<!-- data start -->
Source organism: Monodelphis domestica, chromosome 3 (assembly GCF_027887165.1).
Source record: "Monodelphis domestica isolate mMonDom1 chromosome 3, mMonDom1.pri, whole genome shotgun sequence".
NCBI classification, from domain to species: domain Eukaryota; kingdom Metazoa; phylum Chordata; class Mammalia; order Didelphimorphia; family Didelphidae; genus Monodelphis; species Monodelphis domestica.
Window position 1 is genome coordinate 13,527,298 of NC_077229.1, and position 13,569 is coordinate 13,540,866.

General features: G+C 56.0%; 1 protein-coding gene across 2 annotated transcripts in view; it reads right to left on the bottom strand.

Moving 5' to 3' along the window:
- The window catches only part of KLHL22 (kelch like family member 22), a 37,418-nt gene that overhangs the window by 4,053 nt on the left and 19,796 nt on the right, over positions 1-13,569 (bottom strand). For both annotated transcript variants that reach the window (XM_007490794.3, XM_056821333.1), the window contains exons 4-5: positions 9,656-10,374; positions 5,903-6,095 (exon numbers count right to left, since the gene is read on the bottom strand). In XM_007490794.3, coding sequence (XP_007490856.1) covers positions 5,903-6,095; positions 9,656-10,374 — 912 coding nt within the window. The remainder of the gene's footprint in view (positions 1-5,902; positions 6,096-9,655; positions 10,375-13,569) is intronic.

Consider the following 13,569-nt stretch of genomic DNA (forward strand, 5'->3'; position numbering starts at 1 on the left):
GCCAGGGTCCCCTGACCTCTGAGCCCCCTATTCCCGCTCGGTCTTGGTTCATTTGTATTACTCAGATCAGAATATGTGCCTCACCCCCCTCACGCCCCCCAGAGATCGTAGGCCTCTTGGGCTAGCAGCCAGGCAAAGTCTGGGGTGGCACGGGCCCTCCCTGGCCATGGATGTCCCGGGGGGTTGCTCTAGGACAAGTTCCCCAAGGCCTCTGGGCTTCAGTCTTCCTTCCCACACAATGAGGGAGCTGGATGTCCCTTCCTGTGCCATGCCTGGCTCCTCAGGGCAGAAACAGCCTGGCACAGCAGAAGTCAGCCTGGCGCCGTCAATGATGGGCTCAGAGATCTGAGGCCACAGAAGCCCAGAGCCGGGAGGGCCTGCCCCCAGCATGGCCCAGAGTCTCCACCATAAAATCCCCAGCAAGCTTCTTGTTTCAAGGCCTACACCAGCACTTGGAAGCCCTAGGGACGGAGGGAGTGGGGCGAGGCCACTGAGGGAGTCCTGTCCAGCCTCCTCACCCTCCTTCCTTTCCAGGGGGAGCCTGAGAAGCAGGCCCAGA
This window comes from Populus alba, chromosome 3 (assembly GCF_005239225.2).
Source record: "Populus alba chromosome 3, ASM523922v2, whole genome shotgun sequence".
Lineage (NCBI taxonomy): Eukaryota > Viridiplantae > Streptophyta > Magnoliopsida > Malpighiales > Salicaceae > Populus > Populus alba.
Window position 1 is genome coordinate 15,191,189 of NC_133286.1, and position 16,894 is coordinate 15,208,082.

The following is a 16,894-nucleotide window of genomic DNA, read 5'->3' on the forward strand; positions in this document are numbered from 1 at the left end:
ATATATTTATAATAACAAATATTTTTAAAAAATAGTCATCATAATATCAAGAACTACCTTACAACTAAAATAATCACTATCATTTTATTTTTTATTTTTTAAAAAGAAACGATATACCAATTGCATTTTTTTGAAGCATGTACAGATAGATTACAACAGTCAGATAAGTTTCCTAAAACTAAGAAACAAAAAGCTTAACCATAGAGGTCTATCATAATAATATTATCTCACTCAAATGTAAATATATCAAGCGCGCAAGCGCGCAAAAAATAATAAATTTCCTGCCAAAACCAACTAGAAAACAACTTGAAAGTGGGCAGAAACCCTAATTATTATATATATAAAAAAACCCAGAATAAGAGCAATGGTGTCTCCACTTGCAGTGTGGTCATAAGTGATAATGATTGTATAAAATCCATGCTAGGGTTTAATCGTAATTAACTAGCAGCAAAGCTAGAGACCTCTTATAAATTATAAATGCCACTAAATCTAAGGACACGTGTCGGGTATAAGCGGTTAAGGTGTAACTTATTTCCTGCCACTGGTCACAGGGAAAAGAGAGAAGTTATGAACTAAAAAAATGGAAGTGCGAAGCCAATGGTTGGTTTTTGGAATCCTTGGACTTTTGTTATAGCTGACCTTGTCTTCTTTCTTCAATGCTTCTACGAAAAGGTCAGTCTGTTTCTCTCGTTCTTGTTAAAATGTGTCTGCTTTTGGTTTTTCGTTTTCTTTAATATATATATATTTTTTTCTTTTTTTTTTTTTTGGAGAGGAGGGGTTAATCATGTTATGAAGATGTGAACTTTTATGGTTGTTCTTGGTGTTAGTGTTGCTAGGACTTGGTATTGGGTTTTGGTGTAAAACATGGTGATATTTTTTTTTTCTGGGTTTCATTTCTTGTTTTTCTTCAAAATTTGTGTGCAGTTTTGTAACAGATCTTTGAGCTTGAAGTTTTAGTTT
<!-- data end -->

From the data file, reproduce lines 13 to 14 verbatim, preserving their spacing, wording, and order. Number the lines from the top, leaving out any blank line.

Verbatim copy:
Window position 1 is genome coordinate 15,191,189 of NC_133286.1, and position 16,894 is coordinate 15,208,082.

The following is a 16,894-nucleotide window of genomic DNA, read 5'->3' on the forward strand; positions in this document are numbered from 1 at the left end: